In an interview on satire radio news programme 'Tankesmedjan' – recorded at Almedalen Week, Sweden's annual festival of power politics – host Johannes Finnlaugsson cheekily asked Romson if she knew where 'Aus-wish' was.
“Close to 'Sveisch',” he suggested, using a common mispronunciation of the Swedish word for Switzerland (Schweiz).
“Haha, it's somewhere in southern Germany,” replied Romson.
She then corrected herself and more accurately placed the concentration camp in Poland, close to Krakow.
But her original comments spread quickly on social media in Sweden on Thursday. Most thought that she had tried to joke about Auschwitz, and accused her of making light of the Holocaust. But according to her press secretary the minister just made a slip of the tongue.
“Åsa Romson knows well that both Auschwitz and Krakow are in southern Poland. She says immediately afterwards that Auschwitz is near Krakow because she herself realized that she had said southern Germany instead,” Helena Hellström Gefwert told Swedish Radio.
But the debate refused to die down, and many took to social media to hit out at the Green Party co-leader, with 'Auschwitz' trending on Twitter in Sweden on Thursday.
Regardless if Vice-PM Romson joked or misspoke, it is to trivialise Auschwitz. Unacceptable! http://t.co/vfqycfw0Mw
— Adam Reuben (@adam_reu) July 2, 2015
It is not the first time Romson, who is also Sweden's minister of the environment, has landed herself in trouble after ill-advised comments on the former Second World War concentration camp.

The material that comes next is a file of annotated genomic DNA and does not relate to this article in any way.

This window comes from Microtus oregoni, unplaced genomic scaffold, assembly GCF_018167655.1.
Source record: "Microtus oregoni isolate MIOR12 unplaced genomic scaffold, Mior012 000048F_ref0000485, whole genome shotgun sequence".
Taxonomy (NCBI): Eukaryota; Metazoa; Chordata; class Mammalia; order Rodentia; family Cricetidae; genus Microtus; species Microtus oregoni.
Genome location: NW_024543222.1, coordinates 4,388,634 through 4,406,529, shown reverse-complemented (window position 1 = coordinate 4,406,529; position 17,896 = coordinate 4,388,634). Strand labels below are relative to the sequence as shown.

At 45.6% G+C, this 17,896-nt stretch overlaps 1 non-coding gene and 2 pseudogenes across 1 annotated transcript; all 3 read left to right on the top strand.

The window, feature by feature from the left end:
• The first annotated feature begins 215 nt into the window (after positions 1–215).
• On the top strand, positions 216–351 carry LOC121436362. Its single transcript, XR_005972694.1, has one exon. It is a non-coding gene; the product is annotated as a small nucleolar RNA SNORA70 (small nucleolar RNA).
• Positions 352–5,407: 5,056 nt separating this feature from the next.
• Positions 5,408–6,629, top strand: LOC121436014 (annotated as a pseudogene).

The deputy prime minister sparked a huge wave of criticism when she described the migrant crisis in Europe as “the new Auschwitz” in a live television debate less than two months ago. She was later forced to apologize after commentators accused her of disrespecting the victims of the Holocaust.
Romson has also been mocked for the way she said 'Auschwitz', mispronouncing it as 'Aus-wish'.
Meanwhile Romson also remains in hot water after it was revealed she and her partner had used toxic bottom paint to coat their house boat. Her own party has previously criticized the use of toxic boat paint.
The most recent Auschwitz controversy came at an inopportune time for the Green Party, which was centre stage on the fifth day of the Almedalen conference yesterday, where politicians, lobbyists and media pundits are currently gathered to attend the most important week in Swedish politics.
Romson's co-leader Gustav Fridolin did not address her mishap in his speech on Thursday, instead choosing to focus on the Green Party's core issues: education and the environment.
Read The Local's round-up of the Green Party's day at Almedalen Week here.